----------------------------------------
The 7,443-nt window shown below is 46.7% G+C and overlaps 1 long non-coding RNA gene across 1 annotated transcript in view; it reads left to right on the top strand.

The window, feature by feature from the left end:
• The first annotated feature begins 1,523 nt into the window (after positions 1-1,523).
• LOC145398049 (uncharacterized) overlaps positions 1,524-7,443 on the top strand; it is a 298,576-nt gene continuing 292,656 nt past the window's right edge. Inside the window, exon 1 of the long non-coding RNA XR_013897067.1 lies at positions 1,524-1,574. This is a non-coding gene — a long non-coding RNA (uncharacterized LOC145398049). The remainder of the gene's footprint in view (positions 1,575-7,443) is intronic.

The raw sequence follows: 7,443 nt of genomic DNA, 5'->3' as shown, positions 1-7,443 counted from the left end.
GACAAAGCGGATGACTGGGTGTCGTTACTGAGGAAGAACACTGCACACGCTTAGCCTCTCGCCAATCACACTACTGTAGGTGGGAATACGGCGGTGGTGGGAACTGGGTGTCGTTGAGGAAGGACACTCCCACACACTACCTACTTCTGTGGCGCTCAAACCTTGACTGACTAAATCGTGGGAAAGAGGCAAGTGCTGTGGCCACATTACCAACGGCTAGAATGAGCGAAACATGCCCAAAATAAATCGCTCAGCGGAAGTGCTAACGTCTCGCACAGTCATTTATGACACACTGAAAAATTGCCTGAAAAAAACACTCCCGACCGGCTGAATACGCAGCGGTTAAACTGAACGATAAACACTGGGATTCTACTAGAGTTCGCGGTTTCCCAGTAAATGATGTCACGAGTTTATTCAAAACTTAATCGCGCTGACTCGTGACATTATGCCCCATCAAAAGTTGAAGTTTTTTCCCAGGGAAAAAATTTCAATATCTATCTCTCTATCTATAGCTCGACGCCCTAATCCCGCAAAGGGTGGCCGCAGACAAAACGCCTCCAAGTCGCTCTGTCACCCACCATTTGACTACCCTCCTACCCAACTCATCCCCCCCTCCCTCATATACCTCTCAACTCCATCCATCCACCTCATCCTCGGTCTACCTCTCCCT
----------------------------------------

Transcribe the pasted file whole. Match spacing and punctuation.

The 7,443-nt window shown below is 46.7% G+C and overlaps 1 long non-coding RNA gene across 1 annotated transcript in view; it reads left to right on the top strand.

The window, feature by feature from the left end:
• The first annotated feature begins 1,523 nt into the window (after positions 1-1,523).
• LOC145398049 (uncharacterized) overlaps positions 1,524-7,443 on the top strand; it is a 298,576-nt gene continuing 292,656 nt past the window's right edge. Inside the window, exon 1 of the long non-coding RNA XR_013897067.1 lies at positions 1,524-1,574. This is a non-coding gene — a long non-coding RNA (uncharacterized LOC145398049). The remainder of the gene's footprint in view (positions 1,575-7,443) is intronic.

The raw sequence follows: 7,443 nt of genomic DNA, 5'->3' as shown, positions 1-7,443 counted from the left end.
GACAAAGCGGATGACTGGGTGTCGTTACTGAGGAAGAACACTGCACACGCTTAGCCTCTCGCCAATCACACTACTGTAGGTGGGAATACGGCGGTGGTGGGAACTGGGTGTCGTTGAGGAAGGACACTCCCACACACTACCTACTTCTGTGGCGCTCAAACCTTGACTGACTAAATCGTGGGAAAGAGGCAAGTGCTGTGGCCACATTACCAACGGCTAGAATGAGCGAAACATGCCCAAAATAAATCGCTCAGCGGAAGTGCTAACGTCTCGCACAGTCATTTATGACACACTGAAAAATTGCCTGAAAAAAACACTCCCGACCGGCTGAATACGCAGCGGTTAAACTGAACGATAAACACTGGGATTCTACTAGAGTTCGCGGTTTCCCAGTAAATGATGTCACGAGTTTATTCAAAACTTAATCGCGCTGACTCGTGACATTATGCCCCATCAAAAGTTGAAGTTTTTTCCCAGGGAAAAAATTTCAATATCTATCTCTCTATCTATAGCTCGACGCCCTAATCCCGCAAAGGGTGGCCGCAGACAAAACGCCTCCAAGTCGCTCTGTCACCCACCATTTGACTACCCTCCTACCCAACTCATCCCCCCCTCCCTCATATACCTCTCAACTCCATCCATCCACCTCATCCTCGGTCTACCTCTCCCT